UK Enjoys Highest Property Transaction Volumes Since 2008 in Q1

UK Enjoys Highest Property Transaction Volumes Since 2008 in Q1

Residential News » Europe Residential News Edition | By Michael Gerrity | May 8, 2012 12:22 PM ET

According to a new Chesterton Humberts Residential Observer report, residential transaction volumes in the UK during Q1 2012 were at their highest levels since Q1 2008. A total of 198,000 transactions were completed which was 14.5% higher than in the first quarter of the previous year.

Chesterton Humberts' CEO Robert Bartlett commented, "The double dip recession may be claiming the headlines but fundamentally on the street it feels that the residential property sector is finally showing signs of a more sustained recovery.  Transaction volumes are up, and judging by our pipeline, they look to be strengthening. Crucial to the ongoing recovery is the availability of mortgage funding at reasonable rates.

CHROME-May-Barometer.jpg "Although the early part of the year looked encouraging in terms of mortgage borrowing, it is now clear that the banks are restricting lending once again. The market is seeing horrendous delays on sales as a result of banks, and particularly HSBC, taking extended time to make mortgage offers available. In the case of HSBC, who now have about a 15% share of the UK mortgage market,  this seems partly due to the company's decision to introduce a restricted panel of solicitors to handle conveyancing checks on their behalf which has severely slowed the conversion of sales. It is essential for sensible levels of mortgage funding to be forthcoming and provided this happens, we are confident that the housing market will continue to recover, albeit slowly.

"Perhaps the most exciting thing in 2012 so far has been the marked increase in volume of the regional markets and it is encouraging to see activity picking up in the north although a significant revival is not yet visible.

CHROME-May-Thermometer.jpg UK Market Highlights Include:

  • Despite the economy having dipped back into recession there have been some encouragingly positive indicators. HMRC reported that Q1 saw the highest first quarter transaction volume in the UK since Q1 2008 - a total of 198,000 transactions were recorded which was 14.5% higher than in the first quarter of the previous year.
  • Meanwhile, the Nationwide consumer confidence index reached a nine month high in March and average achieved to-asking prices have risen in each of the first three months of the year according to Hometrack. Rightmove additionally report that average asking prices rose by 2.9% in April to reach an all-time high of £243,737, 0.5% higher than the previous record set in May 2008.
  • Nonetheless, average monthly house price inflation in England & Wales turned negative in March (-0.6%) compared to the modest 0.1% increase recorded in February according to Land Registry data. Average prices are now 12.2% below their pre-recession peak of November 2007. On an annual measure, average prices also fell by 0.6% for the second month in succession.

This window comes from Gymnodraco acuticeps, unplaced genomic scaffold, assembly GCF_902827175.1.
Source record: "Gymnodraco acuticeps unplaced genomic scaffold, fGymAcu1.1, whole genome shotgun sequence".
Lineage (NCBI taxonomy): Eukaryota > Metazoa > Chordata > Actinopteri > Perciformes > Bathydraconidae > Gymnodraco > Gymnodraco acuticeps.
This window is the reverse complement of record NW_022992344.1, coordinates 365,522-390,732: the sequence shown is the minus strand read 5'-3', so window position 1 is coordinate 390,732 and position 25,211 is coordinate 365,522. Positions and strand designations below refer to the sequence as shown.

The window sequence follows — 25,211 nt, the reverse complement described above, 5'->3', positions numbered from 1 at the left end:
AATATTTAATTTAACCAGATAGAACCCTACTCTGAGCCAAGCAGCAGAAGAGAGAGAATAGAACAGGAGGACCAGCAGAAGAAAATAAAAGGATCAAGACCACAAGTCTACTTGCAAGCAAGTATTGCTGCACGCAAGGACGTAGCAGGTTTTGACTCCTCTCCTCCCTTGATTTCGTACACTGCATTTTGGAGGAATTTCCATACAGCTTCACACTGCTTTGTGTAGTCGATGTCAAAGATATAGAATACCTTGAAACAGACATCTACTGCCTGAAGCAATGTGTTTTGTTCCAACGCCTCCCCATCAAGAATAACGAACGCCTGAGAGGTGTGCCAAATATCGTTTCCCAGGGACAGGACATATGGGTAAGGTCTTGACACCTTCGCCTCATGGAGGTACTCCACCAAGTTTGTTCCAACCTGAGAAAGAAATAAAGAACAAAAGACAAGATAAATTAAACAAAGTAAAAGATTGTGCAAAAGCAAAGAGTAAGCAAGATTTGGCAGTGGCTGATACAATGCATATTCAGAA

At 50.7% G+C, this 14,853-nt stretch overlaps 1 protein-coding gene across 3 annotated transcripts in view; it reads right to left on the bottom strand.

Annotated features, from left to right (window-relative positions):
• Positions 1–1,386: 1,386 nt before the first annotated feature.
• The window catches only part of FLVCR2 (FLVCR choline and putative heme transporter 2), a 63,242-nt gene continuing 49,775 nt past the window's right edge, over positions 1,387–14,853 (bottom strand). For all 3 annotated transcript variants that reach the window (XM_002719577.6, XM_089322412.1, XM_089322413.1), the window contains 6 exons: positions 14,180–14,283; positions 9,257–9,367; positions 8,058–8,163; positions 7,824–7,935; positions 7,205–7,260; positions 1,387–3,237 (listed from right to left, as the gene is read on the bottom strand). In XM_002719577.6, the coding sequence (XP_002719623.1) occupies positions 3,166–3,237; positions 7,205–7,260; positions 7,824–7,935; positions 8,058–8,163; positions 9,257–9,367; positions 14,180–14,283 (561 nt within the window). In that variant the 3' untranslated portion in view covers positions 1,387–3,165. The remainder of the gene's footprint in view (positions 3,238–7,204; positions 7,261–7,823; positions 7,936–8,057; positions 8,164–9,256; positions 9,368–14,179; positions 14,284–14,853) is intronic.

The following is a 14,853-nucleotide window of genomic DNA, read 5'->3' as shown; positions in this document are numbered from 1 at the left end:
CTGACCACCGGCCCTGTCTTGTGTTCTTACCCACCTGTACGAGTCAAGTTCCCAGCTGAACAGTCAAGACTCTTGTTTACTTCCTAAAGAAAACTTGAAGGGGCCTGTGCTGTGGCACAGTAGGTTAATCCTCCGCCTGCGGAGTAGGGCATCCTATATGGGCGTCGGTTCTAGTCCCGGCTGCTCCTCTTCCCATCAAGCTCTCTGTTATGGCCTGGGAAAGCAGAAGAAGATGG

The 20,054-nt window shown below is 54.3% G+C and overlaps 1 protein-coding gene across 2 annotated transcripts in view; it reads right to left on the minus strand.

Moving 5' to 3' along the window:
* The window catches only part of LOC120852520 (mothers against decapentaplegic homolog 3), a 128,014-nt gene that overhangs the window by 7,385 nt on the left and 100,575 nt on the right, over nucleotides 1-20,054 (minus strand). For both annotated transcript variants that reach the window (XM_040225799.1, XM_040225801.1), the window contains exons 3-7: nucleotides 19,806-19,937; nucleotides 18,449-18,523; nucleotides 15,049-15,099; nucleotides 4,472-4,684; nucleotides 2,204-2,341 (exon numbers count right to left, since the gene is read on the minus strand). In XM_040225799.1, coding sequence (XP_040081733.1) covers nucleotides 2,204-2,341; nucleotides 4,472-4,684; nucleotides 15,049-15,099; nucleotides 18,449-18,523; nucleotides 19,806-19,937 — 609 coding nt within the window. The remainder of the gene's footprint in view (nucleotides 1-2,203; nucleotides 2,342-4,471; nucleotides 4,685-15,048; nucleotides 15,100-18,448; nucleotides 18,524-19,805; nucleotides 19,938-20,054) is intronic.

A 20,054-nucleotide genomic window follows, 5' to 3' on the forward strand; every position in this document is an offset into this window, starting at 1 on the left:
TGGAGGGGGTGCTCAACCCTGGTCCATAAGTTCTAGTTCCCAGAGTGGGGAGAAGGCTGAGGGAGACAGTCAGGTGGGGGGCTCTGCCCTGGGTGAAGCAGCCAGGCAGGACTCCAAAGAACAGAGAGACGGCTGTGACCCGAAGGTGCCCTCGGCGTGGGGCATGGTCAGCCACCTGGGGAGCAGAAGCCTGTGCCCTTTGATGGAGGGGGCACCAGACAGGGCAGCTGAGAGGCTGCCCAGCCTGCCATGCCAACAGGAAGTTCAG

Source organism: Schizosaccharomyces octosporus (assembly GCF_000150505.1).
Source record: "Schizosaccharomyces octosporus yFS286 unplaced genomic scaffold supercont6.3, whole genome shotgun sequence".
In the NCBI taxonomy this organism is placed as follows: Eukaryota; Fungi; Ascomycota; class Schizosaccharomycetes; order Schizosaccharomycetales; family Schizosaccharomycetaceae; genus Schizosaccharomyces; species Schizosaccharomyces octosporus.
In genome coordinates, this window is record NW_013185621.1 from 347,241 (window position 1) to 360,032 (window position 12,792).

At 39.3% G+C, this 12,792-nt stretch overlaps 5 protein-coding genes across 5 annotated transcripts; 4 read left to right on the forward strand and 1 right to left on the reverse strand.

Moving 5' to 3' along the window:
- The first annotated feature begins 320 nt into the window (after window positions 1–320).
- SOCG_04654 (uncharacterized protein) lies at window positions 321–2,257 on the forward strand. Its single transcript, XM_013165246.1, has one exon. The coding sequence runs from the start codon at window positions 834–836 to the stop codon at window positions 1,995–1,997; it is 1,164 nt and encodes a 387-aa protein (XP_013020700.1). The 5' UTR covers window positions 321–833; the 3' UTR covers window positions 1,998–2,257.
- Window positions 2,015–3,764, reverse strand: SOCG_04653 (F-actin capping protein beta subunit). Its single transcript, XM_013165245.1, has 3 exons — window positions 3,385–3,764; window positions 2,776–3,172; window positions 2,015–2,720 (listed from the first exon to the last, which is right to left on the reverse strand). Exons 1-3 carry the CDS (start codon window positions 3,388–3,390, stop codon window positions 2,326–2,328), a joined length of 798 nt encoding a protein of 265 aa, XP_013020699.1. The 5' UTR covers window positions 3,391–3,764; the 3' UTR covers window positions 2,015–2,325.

• According to data from the British Bankers' Association, the number of loans approved for house purchase in March was a hefty 22.5% higher than in February - although 5.3% lower than in March 2011. Notwithstanding this, many households are still reducing or repaying their borrowing where possible.
  • Although Bank Rate remains on hold a number of high street banks have raised their standard variable interest rates in response to the higher cost of raising money from wholesale markets due to the Eurozone crisis - although there is likely also an element of ongoing balance sheet maintenance at play. The gap between Bank Rate and the average mortgage rate is now the highest since records began 17 years ago.
  • More positively, HSBC has announced it will increase its LTV for new build properties from 75% to 85% which may persuade other banks to follow suit and provide welcome impetus for this segment of the market.
  • The private rented sector has enjoyed a similarly buoyant start to 2012. Survey evidence from ARLA and Paragon point to improved rental returns and modest increases in tenant demand in Q1. Moreover, landlords are generally optimistic about market prospects going forward.

Bartlett concluded, "While some high value property sales to international buyers have fallen through due to the stamp duty measures announced last month, the full effect remains to be seen.  The proposed introduction of an annual levy on residential property valued at more than £2m held in a corporate wrapper and the introduction of a capital gains tax on disposal of these properties could trigger a spurt of sales, boosting stock levels which remain very tight.

"Attention will now be focused on the political changes underway on the Continent. Our Government must hold its nerve and ensure the financial credibility of the UK as an ongoing safe haven. Above all Government must resist killing the goose that lays the golden egg. Heaven only knows the UK needs the investment".

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